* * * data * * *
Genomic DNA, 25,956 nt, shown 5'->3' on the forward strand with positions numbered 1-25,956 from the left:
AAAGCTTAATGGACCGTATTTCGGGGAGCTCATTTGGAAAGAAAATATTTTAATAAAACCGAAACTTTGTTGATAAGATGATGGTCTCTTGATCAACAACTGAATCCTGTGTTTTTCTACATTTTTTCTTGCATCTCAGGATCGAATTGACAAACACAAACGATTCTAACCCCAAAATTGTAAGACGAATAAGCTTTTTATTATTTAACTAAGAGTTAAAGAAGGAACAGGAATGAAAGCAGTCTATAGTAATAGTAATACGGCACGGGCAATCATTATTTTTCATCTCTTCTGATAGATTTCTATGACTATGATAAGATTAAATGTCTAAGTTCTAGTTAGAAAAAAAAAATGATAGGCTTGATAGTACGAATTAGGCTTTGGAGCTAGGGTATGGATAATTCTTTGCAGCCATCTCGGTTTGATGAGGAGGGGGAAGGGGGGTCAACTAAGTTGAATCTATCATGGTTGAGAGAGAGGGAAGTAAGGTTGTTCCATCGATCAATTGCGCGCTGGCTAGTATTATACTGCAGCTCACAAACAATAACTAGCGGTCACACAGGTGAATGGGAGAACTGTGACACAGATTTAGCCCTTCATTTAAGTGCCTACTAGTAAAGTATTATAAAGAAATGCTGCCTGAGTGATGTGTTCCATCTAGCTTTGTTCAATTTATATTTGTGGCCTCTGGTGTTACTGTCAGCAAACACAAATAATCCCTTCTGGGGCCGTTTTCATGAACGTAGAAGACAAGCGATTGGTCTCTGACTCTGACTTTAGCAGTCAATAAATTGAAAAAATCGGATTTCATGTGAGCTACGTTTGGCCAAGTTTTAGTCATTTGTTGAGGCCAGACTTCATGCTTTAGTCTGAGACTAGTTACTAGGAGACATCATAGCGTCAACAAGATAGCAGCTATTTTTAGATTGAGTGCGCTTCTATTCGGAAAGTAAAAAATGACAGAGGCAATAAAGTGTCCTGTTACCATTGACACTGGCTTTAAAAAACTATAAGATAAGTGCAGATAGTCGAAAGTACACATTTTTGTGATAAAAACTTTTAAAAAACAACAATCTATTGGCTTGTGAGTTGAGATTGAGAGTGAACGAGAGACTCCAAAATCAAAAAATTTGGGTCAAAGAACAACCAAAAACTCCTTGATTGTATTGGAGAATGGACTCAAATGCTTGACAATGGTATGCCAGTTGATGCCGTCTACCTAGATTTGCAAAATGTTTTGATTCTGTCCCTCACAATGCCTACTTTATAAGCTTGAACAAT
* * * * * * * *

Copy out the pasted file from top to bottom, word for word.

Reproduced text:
Genomic DNA, 25,956 nt, shown 5'->3' on the forward strand with positions numbered 1-25,956 from the left:
AAAGCTTAATGGACCGTATTTCGGGGAGCTCATTTGGAAAGAAAATATTTTAATAAAACCGAAACTTTGTTGATAAGATGATGGTCTCTTGATCAACAACTGAATCCTGTGTTTTTCTACATTTTTTCTTGCATCTCAGGATCGAATTGACAAACACAAACGATTCTAACCCCAAAATTGTAAGACGAATAAGCTTTTTATTATTTAACTAAGAGTTAAAGAAGGAACAGGAATGAAAGCAGTCTATAGTAATAGTAATACGGCACGGGCAATCATTATTTTTCATCTCTTCTGATAGATTTCTATGACTATGATAAGATTAAATGTCTAAGTTCTAGTTAGAAAAAAAAAATGATAGGCTTGATAGTACGAATTAGGCTTTGGAGCTAGGGTATGGATAATTCTTTGCAGCCATCTCGGTTTGATGAGGAGGGGGAAGGGGGGTCAACTAAGTTGAATCTATCATGGTTGAGAGAGAGGGAAGTAAGGTTGTTCCATCGATCAATTGCGCGCTGGCTAGTATTATACTGCAGCTCACAAACAATAACTAGCGGTCACACAGGTGAATGGGAGAACTGTGACACAGATTTAGCCCTTCATTTAAGTGCCTACTAGTAAAGTATTATAAAGAAATGCTGCCTGAGTGATGTGTTCCATCTAGCTTTGTTCAATTTATATTTGTGGCCTCTGGTGTTACTGTCAGCAAACACAAATAATCCCTTCTGGGGCCGTTTTCATGAACGTAGAAGACAAGCGATTGGTCTCTGACTCTGACTTTAGCAGTCAATAAATTGAAAAAATCGGATTTCATGTGAGCTACGTTTGGCCAAGTTTTAGTCATTTGTTGAGGCCAGACTTCATGCTTTAGTCTGAGACTAGTTACTAGGAGACATCATAGCGTCAACAAGATAGCAGCTATTTTTAGATTGAGTGCGCTTCTATTCGGAAAGTAAAAAATGACAGAGGCAATAAAGTGTCCTGTTACCATTGACACTGGCTTTAAAAAACTATAAGATAAGTGCAGATAGTCGAAAGTACACATTTTTGTGATAAAAACTTTTAAAAAACAACAATCTATTGGCTTGTGAGTTGAGATTGAGAGTGAACGAGAGACTCCAAAATCAAAAAATTTGGGTCAAAGAACAACCAAAAACTCCTTGATTGTATTGGAGAATGGACTCAAATGCTTGACAATGGTATGCCAGTTGATGCCGTCTACCTAGATTTGCAAAATGTTTTGATTCTGTCCCTCACAATGCCTACTTTATAAGCTTGAACAAT